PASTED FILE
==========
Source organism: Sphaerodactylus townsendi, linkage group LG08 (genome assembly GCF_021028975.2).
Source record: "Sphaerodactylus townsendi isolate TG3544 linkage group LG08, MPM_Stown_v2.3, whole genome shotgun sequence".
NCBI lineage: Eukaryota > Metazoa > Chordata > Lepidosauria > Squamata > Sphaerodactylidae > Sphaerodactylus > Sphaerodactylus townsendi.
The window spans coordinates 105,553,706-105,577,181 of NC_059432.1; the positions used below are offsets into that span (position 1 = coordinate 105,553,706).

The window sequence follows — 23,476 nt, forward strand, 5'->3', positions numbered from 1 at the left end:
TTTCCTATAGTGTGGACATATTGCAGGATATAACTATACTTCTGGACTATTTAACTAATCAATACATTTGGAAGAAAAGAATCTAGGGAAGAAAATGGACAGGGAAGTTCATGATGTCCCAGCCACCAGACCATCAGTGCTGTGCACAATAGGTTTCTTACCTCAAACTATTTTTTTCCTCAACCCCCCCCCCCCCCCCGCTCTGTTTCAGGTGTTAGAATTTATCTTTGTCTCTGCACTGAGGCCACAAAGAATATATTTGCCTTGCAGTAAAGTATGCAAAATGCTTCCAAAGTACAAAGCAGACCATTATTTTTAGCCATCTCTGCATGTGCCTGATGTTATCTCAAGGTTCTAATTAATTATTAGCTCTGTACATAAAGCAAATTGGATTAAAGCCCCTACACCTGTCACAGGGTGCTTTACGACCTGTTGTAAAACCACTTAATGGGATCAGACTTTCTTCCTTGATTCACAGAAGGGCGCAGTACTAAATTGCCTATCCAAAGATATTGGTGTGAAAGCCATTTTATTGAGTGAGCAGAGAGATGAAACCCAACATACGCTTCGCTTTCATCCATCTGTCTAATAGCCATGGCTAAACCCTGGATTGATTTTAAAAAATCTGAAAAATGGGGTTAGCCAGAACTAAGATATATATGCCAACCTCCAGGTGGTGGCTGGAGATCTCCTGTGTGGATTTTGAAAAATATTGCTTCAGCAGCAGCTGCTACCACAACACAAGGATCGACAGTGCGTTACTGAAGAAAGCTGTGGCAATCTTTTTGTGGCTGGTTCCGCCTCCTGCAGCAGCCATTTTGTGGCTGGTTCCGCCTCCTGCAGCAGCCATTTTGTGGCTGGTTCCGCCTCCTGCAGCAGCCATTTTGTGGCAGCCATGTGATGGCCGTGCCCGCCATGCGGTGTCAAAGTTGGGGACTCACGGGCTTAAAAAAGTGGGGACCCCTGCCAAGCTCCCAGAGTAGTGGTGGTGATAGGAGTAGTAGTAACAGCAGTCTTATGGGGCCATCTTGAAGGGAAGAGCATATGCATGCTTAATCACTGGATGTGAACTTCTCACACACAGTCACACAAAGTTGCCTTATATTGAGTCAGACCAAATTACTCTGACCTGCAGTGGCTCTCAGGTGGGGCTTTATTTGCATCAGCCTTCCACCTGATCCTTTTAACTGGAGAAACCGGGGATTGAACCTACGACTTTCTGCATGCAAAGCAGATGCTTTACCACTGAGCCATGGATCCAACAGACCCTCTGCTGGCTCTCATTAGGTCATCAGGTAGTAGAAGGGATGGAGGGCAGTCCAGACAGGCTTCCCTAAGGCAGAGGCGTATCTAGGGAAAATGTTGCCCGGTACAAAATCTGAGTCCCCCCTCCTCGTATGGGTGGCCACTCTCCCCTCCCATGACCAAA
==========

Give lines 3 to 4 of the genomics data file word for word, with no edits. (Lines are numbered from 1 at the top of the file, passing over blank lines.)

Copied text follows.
NCBI lineage: Eukaryota > Metazoa > Chordata > Lepidosauria > Squamata > Sphaerodactylidae > Sphaerodactylus > Sphaerodactylus townsendi.
The window spans coordinates 105,553,706-105,577,181 of NC_059432.1; the positions used below are offsets into that span (position 1 = coordinate 105,553,706).